The global mining technology company said the design of its SRUs can offer less draw on water sources such as dams, rivers and underground aquifers. Additionally, projects can reduce the water being transported to drill sites.
IMDEX SRU global product manager Chris Havenga noted that the adoption of the technology has jumped sizably in Europe to meet the region's strict environmental guidelines. It has also seen on an uptick in North America and some South American countries.
He said that, increasingly, mining operators are asking drilling contractors to utilise SRUs for their environmental benefits. For example, a hole to be drilled to 500 metres would require a ground sump with a 22,500-litre capacity, but this would drop to 5,000 litres with the use of an SRU - a saving of 77%.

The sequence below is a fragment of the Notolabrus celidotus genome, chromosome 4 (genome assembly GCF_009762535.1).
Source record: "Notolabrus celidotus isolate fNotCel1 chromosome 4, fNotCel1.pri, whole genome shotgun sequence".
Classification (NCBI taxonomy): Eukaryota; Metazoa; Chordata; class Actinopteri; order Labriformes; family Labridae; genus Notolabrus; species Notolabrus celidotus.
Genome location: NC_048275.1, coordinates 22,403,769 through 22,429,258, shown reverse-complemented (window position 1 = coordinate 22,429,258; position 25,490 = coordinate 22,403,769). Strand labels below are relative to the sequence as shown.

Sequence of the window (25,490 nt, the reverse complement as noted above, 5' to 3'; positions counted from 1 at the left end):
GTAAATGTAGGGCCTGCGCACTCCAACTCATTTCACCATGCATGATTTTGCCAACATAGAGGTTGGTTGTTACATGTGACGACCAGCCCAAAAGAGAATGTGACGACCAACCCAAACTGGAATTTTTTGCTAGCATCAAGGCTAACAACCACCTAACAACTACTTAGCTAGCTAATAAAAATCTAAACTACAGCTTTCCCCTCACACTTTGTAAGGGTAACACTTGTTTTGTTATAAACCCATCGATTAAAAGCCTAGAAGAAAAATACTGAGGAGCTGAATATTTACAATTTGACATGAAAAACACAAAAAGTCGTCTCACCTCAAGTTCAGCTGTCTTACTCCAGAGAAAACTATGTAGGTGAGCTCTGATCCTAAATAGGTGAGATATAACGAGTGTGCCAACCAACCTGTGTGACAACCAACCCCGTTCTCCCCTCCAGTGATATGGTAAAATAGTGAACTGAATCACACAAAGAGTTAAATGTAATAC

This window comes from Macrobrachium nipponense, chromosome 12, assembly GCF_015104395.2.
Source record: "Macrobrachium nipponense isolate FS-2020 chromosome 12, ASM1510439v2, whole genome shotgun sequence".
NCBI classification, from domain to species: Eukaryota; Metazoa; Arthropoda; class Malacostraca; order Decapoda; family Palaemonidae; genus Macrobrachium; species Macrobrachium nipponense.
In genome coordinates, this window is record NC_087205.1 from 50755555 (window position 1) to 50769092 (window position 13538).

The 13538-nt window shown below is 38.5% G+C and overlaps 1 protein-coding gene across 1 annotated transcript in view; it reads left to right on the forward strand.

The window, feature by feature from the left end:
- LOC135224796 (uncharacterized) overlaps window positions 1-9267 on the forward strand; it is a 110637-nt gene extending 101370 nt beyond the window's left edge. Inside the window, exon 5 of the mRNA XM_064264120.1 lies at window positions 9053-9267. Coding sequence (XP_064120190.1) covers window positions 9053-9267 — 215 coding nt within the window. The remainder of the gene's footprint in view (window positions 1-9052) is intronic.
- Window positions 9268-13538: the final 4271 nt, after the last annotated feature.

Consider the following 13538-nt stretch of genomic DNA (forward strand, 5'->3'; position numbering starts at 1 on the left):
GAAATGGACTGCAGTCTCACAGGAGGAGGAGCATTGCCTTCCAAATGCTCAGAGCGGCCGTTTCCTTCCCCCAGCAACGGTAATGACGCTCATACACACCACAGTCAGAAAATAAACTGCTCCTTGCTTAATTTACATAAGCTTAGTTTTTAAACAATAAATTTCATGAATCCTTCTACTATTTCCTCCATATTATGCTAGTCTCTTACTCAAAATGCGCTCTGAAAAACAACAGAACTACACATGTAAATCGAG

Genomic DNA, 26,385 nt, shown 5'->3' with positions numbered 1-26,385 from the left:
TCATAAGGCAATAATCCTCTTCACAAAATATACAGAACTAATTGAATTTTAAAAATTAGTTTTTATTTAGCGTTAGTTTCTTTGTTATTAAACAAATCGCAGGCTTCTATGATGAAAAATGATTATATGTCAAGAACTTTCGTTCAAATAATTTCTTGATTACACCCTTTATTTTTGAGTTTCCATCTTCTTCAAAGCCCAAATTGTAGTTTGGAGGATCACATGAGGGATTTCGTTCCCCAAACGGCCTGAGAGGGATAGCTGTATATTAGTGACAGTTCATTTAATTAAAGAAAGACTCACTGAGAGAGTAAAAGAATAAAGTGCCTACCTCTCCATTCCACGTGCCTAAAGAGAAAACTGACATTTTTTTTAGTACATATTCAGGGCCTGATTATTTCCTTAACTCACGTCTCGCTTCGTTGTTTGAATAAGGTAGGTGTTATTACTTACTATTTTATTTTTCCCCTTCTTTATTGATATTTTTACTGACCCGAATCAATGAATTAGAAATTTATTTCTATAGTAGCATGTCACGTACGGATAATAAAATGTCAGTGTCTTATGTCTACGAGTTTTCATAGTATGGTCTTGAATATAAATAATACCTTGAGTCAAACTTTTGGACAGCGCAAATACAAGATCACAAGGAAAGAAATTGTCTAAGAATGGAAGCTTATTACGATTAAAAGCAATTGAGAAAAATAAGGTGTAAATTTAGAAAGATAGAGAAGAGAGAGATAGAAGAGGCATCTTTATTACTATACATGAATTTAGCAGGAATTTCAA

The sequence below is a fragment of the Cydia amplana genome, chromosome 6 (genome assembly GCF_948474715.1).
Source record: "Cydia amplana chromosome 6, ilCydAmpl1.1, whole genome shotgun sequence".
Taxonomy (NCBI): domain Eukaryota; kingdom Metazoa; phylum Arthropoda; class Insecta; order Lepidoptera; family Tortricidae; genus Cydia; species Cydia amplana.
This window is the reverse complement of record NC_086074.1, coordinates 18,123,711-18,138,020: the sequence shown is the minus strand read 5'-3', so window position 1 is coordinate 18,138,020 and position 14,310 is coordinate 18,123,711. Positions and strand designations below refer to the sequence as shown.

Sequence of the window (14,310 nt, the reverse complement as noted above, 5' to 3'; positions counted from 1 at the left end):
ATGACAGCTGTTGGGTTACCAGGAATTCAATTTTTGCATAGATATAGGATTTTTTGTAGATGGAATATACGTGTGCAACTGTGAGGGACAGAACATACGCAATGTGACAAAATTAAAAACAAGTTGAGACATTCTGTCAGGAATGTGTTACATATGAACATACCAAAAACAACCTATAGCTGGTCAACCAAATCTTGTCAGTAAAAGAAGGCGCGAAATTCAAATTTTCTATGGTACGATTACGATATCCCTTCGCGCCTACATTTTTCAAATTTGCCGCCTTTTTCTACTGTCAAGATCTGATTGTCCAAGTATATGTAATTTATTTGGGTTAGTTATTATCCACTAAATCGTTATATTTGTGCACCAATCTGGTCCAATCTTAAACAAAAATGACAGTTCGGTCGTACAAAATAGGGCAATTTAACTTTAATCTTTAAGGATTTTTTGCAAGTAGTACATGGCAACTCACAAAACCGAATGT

Other SRU benefits include a reduction in drilling fluid use of up to 75%, and water cartage disposal costs reduced by the same. A savings of up to US$10,000 on digging and remediating sumps can be realised, he added.
"With minerals being deeper and underground, deeper holes need to be drilled so holes of 1,000m or more are no longer uncommon," Havenga said.
"Using the traditional sump method alone means increasing the number of sumps and the footprint of the drilling operation. The centrifuge in our SRUs means we speed up settling speeds and contractors can drill the same hole with less fluid and less solids retained in the fluids."